Tuesday, December 17th marks the 110th anniversary of the Wright Brothers "First Flight" at Kitty Hawk, and President Obama has issued a proclamation once again commemorating the anniversary day as "Wright Brothers Day."
The following is the presidential proclamation:
BY THE PRESIDENT OF THE UNITED STATES OF AMERICA A PROCLAMATION
On December 17, 1903, decades of dreaming, experimenting, and careful engineering culminated in 12 seconds of flight. Wilbur and Orville Wright's airplane soared above the wind-blown banks of Kitty Hawk, North Carolina, pushing the boundaries of human imagination and paving the way for over a century of innovation. On Wright Brothers Day, our Nation commemorates this once unthinkable achievement. We celebrate our scientists, engineers, inventors, and all Americans who set their sights on the impossible.
America has always been a Nation of strivers and creators. As our next generation carries forward this proud tradition, we must give them the tools to translate energy and creativity into concrete results. That is why my Administration is dedicated to improving education in the vital fields of science, technology, engineering, and mathematics (STEM). We are working to broaden participation among underrepresented groups, and through Race to the Top, we are raising standards and making STEM education a priority. Last year, we announced plans to create a national STEM Master Teacher Corps -- a group of the best STEM teachers in the country, who will receive resources to mentor fellow educators, inspire students, and champion STEM education in their communities.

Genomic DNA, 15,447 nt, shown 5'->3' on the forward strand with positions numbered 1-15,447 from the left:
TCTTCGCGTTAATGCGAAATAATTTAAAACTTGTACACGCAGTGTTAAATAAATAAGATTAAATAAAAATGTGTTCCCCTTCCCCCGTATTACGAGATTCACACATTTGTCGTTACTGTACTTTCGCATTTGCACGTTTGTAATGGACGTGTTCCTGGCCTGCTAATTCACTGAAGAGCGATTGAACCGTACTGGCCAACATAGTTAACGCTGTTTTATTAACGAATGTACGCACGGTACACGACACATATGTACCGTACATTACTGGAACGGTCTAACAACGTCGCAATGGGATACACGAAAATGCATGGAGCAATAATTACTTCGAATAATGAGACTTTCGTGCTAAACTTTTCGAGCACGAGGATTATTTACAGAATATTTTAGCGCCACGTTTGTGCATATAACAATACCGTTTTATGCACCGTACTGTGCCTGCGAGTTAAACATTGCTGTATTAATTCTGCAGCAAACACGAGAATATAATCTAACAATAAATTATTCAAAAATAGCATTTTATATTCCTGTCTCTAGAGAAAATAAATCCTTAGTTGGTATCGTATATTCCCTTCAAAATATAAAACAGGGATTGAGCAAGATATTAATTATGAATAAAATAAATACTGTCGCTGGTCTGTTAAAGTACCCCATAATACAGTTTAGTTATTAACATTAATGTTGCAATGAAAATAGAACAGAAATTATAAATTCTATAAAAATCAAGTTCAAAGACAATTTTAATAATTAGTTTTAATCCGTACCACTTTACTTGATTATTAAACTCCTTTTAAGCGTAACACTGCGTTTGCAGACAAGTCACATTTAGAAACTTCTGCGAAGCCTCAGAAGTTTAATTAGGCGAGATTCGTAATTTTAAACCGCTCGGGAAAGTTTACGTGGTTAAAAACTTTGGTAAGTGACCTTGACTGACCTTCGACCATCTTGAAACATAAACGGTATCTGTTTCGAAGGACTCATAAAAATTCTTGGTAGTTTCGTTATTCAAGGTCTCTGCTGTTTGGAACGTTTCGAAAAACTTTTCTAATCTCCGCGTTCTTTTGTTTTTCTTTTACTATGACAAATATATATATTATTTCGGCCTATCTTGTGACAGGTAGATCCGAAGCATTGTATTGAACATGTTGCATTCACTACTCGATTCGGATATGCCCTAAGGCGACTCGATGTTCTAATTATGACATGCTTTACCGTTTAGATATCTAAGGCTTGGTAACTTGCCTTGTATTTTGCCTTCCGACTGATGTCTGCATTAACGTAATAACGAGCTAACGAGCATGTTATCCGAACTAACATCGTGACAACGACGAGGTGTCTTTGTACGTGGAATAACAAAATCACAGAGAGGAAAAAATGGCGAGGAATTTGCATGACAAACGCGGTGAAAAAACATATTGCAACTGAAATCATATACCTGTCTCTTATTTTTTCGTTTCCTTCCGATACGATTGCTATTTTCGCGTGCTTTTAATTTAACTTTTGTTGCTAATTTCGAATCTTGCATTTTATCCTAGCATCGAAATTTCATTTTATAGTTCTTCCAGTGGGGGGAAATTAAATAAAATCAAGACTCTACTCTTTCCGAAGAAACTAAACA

As we remember the Wright brothers, let us not forget another Wright who took up the mission of powered flight. Orville and Wilbur's sister, Katharine, used her teacher's salary to support the family and ran the Wrights' bicycle shop in Dayton, Ohio, while her brothers worked in Kitty Hawk. She went on to manage press, conduct business with foreign dignitaries and heads of state, and wrangle support for the burgeoning aviation enterprise. Today, let all of us draw inspiration from a family who taught us that when bold ideas meet scientific thinking and tireless experimentation, the sky is no limit.
The Congress, by a joint resolution approved December 17, 1963, as amended (77 Stat. 402; 36 U.S.C. 143), has designated December 17 of each year as "Wright Brothers Day" and has authorized and requested the President to issue annually a proclamation inviting the people of the United States to observe that day with appropriate ceremonies and activities.
NOW, THEREFORE, I, BARACK OBAMA, President of the United States of America, do hereby proclaim December 17, 2013, as Wright Brothers Day.
IN WITNESS WHEREOF, I have hereunto set my hand this sixteenth day of December, in the year of our Lord two thousand thirteen, and of the Independence of the United States of America the two hundred and thirty-eighth.